Astor Visiting Fellow Lecture 2022


What kinds of competitive success are valuable, and why are they valuable? This topic lies at the intersection of three concepts: excellence, contest, and argument. Who deserves what, on the basis of what kinds of competitive measures (including, for example, formal competitions in sports, in litigation, in elections, and in academic tests) is one of the most important and contentious issues in contemporary law, politics, and culture. From times ancient through current, philosophers from many cultures have offered sustained inquiries into concepts of human excellence and the kinds of contests that ought to be used to measure it. This lecture will explore the contributions that a theory of argument (the Logocratic Method, a philosophical explanation of the nature of arguments and some of their principal uses) can make to explaining these questions regarding the value of competitive rank in different kinds of contests.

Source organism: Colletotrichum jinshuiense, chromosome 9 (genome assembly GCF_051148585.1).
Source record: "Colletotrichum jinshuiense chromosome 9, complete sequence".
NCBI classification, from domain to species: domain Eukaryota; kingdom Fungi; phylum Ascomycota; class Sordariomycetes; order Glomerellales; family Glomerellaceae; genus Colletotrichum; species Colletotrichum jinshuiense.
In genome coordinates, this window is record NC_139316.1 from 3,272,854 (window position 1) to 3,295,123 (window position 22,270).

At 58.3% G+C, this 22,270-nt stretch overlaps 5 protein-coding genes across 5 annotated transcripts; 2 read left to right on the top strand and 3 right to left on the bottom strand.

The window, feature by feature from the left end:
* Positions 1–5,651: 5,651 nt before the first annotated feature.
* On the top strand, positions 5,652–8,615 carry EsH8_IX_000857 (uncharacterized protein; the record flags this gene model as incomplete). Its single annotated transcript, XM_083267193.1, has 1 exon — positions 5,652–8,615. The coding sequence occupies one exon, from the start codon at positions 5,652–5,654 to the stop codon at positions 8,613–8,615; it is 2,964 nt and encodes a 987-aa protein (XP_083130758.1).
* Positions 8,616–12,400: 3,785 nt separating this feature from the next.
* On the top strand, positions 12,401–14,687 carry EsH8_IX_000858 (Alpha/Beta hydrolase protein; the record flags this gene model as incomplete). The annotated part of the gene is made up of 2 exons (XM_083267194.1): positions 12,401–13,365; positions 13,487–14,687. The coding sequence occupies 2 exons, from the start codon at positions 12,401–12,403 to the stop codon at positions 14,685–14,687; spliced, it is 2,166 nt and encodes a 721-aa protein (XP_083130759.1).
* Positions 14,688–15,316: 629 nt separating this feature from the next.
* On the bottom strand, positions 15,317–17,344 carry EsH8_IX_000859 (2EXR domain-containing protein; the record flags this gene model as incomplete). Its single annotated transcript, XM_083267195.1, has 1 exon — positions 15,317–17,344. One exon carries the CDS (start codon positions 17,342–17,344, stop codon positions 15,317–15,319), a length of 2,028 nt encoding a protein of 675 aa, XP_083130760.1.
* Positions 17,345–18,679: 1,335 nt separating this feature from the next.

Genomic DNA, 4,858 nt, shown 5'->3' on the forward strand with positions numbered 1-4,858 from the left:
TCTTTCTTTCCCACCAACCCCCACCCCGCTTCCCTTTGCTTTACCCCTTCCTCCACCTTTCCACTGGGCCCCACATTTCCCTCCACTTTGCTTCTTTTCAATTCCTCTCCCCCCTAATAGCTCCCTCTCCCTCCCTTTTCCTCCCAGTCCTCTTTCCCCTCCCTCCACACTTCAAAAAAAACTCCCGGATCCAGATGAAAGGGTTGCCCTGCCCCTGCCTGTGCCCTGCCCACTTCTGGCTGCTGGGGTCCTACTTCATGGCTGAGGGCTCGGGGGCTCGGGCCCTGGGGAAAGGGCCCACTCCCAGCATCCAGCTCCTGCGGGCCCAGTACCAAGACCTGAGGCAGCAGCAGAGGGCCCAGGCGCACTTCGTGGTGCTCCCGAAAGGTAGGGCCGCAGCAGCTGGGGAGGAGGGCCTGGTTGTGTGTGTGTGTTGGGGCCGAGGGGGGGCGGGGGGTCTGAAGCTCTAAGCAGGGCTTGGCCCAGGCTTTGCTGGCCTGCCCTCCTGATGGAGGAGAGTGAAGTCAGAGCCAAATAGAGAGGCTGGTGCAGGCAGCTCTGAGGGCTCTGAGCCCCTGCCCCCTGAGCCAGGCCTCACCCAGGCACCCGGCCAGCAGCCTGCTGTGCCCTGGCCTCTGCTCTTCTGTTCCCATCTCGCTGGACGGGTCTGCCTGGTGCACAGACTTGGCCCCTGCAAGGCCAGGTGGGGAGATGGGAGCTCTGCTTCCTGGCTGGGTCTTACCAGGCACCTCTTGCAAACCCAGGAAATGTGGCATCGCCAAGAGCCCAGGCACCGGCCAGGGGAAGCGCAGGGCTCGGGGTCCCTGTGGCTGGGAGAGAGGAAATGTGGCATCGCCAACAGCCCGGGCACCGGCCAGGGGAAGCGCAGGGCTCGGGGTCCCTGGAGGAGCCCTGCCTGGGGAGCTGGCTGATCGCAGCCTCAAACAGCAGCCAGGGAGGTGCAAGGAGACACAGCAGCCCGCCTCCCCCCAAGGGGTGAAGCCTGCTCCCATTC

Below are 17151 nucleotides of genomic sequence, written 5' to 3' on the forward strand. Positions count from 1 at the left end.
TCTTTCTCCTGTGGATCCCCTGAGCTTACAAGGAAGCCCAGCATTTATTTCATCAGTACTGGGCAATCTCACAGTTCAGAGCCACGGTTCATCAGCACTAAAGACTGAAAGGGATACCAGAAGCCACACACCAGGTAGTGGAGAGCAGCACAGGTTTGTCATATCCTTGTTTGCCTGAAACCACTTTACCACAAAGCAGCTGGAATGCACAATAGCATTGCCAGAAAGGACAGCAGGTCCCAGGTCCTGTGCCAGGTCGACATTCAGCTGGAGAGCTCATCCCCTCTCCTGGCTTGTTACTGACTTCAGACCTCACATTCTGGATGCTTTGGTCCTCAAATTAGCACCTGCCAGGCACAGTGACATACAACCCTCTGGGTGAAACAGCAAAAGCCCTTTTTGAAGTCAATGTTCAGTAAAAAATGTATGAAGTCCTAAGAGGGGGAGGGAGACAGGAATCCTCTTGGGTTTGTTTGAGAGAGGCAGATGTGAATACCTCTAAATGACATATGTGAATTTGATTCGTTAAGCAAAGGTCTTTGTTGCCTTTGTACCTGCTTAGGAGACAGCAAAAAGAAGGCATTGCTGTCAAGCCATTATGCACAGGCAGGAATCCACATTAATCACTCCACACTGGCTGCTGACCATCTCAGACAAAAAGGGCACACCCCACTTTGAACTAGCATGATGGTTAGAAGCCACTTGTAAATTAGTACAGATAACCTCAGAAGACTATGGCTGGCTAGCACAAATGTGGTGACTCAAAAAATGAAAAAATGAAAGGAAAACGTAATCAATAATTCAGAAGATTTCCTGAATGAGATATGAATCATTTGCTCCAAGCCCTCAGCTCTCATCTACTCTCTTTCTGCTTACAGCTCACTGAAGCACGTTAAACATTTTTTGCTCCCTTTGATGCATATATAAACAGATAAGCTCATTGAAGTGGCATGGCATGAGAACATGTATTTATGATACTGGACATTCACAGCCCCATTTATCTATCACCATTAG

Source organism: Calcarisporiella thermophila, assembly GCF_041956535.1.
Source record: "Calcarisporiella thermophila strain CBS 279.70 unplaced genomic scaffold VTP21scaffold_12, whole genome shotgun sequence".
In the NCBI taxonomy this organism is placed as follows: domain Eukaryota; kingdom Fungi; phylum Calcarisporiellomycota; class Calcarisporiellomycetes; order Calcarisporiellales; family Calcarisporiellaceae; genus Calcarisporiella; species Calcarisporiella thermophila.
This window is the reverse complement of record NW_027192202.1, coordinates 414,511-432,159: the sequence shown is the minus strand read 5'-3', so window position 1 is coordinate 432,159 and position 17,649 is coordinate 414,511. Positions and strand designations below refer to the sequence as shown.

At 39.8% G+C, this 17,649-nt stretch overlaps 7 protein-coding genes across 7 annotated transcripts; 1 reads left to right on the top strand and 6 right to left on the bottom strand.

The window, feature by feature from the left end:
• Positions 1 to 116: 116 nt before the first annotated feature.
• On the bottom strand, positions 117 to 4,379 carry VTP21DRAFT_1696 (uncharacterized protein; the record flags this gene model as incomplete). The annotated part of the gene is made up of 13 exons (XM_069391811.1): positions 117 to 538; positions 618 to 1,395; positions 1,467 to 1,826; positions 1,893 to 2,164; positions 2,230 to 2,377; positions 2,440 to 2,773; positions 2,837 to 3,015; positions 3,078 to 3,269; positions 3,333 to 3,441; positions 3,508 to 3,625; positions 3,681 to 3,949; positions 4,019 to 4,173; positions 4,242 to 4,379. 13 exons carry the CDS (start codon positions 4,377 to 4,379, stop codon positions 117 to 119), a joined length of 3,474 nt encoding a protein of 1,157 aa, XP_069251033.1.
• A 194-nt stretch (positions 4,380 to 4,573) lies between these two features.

Scott Brewer is a Professor of Law at Harvard Law School where he teaches contracts and evidence as well as a variety of courses in jurisprudence and philosophy of law. His main interests concern the nature, uses, and role of arguments in law, politics, and everyday life, as well as what it is and why it might be worthwhile to lead an excellent human life.

The lecture will take place in person and will also be live online.

Registration deadline: 12 midday (GMT) on Wednesday 1 June. Register here (for both in-person and online attendance).